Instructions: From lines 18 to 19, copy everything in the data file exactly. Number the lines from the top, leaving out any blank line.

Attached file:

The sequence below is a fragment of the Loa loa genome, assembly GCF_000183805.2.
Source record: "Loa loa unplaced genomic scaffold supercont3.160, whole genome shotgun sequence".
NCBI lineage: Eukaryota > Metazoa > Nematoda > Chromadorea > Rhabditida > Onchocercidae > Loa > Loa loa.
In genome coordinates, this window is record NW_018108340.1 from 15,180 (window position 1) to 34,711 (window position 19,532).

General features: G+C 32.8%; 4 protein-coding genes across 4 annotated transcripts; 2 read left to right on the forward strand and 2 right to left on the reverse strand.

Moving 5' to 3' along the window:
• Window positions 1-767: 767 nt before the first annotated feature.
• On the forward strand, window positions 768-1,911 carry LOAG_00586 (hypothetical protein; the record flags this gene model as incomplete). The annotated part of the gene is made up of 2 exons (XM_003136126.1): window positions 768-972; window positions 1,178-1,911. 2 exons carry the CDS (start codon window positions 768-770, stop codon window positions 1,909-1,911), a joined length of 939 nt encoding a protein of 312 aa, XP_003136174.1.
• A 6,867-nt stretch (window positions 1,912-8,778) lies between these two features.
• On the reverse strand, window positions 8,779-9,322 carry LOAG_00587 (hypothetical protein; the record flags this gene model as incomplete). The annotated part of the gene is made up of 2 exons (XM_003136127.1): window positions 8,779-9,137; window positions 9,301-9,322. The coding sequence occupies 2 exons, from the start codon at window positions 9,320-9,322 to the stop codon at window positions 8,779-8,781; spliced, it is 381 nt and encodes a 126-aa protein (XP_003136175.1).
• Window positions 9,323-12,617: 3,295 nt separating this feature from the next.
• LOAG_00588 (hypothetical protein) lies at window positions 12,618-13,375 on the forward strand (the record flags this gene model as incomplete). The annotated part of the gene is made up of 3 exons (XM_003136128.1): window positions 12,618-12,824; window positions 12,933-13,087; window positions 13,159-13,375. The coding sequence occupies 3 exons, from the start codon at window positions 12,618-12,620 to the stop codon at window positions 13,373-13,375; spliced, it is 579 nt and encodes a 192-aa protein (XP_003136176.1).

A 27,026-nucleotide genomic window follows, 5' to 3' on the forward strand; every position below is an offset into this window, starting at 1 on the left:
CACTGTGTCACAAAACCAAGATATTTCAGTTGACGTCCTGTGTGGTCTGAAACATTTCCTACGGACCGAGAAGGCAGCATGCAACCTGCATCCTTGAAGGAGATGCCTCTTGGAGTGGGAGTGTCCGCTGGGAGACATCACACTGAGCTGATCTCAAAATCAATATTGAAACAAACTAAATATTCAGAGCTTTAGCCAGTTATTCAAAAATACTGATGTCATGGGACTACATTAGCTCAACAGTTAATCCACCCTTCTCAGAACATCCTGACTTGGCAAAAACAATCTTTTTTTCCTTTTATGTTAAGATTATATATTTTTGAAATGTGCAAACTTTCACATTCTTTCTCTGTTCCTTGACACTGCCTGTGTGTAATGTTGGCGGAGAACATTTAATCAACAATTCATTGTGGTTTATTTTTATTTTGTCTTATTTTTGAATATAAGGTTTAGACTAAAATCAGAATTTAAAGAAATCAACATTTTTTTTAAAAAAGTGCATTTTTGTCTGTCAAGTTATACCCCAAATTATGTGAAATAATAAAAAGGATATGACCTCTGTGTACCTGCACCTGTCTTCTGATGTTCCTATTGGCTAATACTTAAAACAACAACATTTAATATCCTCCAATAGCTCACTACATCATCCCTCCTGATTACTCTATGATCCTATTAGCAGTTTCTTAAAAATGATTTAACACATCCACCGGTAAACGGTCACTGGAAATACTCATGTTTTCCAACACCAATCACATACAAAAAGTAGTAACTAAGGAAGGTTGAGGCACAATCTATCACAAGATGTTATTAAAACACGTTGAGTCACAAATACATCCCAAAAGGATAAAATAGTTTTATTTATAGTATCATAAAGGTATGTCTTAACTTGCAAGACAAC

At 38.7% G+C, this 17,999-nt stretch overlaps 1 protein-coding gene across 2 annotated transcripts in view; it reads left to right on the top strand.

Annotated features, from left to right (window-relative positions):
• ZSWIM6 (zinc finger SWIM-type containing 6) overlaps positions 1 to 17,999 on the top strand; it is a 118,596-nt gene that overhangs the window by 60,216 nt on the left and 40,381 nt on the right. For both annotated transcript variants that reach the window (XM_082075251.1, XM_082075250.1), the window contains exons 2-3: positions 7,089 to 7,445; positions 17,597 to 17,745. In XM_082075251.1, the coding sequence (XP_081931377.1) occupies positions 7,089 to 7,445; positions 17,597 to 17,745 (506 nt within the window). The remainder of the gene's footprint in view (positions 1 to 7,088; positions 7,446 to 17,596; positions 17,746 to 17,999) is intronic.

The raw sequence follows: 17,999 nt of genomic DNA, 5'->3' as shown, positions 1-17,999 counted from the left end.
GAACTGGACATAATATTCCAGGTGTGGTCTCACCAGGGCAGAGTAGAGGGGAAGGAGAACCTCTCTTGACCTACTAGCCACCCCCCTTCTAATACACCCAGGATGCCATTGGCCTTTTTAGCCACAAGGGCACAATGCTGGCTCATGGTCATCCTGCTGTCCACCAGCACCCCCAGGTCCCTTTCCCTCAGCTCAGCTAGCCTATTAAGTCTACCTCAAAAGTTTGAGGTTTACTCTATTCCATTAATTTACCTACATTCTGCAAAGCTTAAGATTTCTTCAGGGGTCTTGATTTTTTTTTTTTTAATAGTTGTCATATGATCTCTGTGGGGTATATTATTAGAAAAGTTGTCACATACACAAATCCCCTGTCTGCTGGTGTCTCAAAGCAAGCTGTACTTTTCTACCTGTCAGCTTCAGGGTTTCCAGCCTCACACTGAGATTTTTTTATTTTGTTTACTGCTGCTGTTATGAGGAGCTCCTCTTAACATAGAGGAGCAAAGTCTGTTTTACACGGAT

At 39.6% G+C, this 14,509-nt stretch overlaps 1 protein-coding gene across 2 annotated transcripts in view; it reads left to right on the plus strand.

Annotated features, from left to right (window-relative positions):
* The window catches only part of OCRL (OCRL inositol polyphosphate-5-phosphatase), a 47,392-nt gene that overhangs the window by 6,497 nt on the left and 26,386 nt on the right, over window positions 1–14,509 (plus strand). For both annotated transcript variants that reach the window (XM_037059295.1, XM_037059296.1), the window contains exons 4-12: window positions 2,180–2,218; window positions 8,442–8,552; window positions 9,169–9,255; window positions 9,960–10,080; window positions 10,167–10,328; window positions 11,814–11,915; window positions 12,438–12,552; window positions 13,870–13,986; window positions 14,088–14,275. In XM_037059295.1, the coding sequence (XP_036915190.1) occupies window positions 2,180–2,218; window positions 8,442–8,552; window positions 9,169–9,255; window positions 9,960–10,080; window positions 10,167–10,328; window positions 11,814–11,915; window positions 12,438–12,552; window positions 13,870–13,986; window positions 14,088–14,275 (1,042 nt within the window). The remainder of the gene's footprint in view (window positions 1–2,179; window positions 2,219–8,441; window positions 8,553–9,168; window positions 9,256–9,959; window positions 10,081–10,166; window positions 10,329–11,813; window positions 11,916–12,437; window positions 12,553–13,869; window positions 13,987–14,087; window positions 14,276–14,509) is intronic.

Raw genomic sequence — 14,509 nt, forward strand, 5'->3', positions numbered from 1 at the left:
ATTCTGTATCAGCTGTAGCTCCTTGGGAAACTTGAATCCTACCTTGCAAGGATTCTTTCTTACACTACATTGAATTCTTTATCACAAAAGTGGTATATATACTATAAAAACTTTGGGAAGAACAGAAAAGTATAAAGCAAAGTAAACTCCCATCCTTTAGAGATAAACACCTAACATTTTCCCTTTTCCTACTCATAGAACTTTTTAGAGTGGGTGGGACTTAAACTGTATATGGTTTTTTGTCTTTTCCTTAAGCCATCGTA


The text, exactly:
The raw sequence follows: 17,999 nt of genomic DNA, 5'->3' as shown, positions 1-17,999 counted from the left end.
GAACTGGACATAATATTCCAGGTGTGGTCTCACCAGGGCAGAGTAGAGGGGAAGGAGAACCTCTCTTGACCTACTAGCCACCCCCCTTCTAATACACCCAGGATGCCATTGGCCTTTTTAGCCACAAGGGCACAATGCTGGCTCATGGTCATCCTGCTGTCCACCAGCACCCCCAGGTCCCTTTCCCTCAGCTCAGCTAGCCTATTAAGTCTACCTCAAAAGTTTGAGGTTTACTCTATTCCATTAATTTACCTACATTCTGCAAAGCTTAAGATTTCTTCAGGGGTCTTGATTTTTTTTTTTTTAATAGTTGTCATATGATCTCTGTGGGGTATATTATTAGAAAAGTTGTCACATACACAAATCCCCTGTCTGCTGGTGTCTCAAAGCAAGCTGTACTTTTCTACCTGTCAGCTTCAGGGTTTCCAGCCTCACACTGAGATTTTTTTATTTTGTTTACTGCTGCTGTTATGAGGAGCTCCTCTTAACATAGAGGAGCAAAGTCTGTTTTACACGGAT